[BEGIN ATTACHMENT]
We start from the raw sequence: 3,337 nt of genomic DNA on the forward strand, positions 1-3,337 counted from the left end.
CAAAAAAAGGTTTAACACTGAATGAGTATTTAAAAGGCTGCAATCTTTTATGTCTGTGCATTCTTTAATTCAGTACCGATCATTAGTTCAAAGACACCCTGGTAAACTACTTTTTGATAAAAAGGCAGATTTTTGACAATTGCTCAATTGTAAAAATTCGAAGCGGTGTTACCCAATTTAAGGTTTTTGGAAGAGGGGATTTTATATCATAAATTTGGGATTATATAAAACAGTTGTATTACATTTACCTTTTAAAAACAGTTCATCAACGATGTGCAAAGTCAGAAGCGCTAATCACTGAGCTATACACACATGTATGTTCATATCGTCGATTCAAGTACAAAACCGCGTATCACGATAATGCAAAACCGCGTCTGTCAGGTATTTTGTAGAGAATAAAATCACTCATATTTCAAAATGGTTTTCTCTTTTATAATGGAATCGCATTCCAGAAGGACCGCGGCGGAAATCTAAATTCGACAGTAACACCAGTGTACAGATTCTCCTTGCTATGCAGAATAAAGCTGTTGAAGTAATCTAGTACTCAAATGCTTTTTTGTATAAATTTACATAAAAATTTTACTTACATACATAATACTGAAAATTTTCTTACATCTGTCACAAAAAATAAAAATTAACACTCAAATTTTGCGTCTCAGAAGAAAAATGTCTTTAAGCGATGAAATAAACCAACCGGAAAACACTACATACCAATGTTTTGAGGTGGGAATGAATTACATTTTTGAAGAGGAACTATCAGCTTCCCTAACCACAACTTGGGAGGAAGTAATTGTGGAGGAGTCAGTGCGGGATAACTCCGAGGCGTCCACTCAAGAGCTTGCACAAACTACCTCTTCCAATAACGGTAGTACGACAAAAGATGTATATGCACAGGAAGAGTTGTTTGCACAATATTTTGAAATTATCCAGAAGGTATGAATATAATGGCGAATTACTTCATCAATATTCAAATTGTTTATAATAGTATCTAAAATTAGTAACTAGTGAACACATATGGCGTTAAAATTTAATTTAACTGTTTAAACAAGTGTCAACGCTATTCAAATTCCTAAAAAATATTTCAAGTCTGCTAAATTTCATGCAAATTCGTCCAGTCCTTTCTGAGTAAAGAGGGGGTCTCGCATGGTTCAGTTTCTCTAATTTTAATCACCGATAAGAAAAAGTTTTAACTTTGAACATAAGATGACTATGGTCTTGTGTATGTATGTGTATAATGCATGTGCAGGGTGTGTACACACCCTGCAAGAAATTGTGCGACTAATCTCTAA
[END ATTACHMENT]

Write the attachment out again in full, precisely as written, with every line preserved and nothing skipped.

We start from the raw sequence: 3,337 nt of genomic DNA on the forward strand, positions 1-3,337 counted from the left end.
CAAAAAAAGGTTTAACACTGAATGAGTATTTAAAAGGCTGCAATCTTTTATGTCTGTGCATTCTTTAATTCAGTACCGATCATTAGTTCAAAGACACCCTGGTAAACTACTTTTTGATAAAAAGGCAGATTTTTGACAATTGCTCAATTGTAAAAATTCGAAGCGGTGTTACCCAATTTAAGGTTTTTGGAAGAGGGGATTTTATATCATAAATTTGGGATTATATAAAACAGTTGTATTACATTTACCTTTTAAAAACAGTTCATCAACGATGTGCAAAGTCAGAAGCGCTAATCACTGAGCTATACACACATGTATGTTCATATCGTCGATTCAAGTACAAAACCGCGTATCACGATAATGCAAAACCGCGTCTGTCAGGTATTTTGTAGAGAATAAAATCACTCATATTTCAAAATGGTTTTCTCTTTTATAATGGAATCGCATTCCAGAAGGACCGCGGCGGAAATCTAAATTCGACAGTAACACCAGTGTACAGATTCTCCTTGCTATGCAGAATAAAGCTGTTGAAGTAATCTAGTACTCAAATGCTTTTTTGTATAAATTTACATAAAAATTTTACTTACATACATAATACTGAAAATTTTCTTACATCTGTCACAAAAAATAAAAATTAACACTCAAATTTTGCGTCTCAGAAGAAAAATGTCTTTAAGCGATGAAATAAACCAACCGGAAAACACTACATACCAATGTTTTGAGGTGGGAATGAATTACATTTTTGAAGAGGAACTATCAGCTTCCCTAACCACAACTTGGGAGGAAGTAATTGTGGAGGAGTCAGTGCGGGATAACTCCGAGGCGTCCACTCAAGAGCTTGCACAAACTACCTCTTCCAATAACGGTAGTACGACAAAAGATGTATATGCACAGGAAGAGTTGTTTGCACAATATTTTGAAATTATCCAGAAGGTATGAATATAATGGCGAATTACTTCATCAATATTCAAATTGTTTATAATAGTATCTAAAATTAGTAACTAGTGAACACATATGGCGTTAAAATTTAATTTAACTGTTTAAACAAGTGTCAACGCTATTCAAATTCCTAAAAAATATTTCAAGTCTGCTAAATTTCATGCAAATTCGTCCAGTCCTTTCTGAGTAAAGAGGGGGTCTCGCATGGTTCAGTTTCTCTAATTTTAATCACCGATAAGAAAAAGTTTTAACTTTGAACATAAGATGACTATGGTCTTGTGTATGTATGTGTATAATGCATGTGCAGGGTGTGTACACACCCTGCAAGAAATTGTGCGACTAATCTCTAA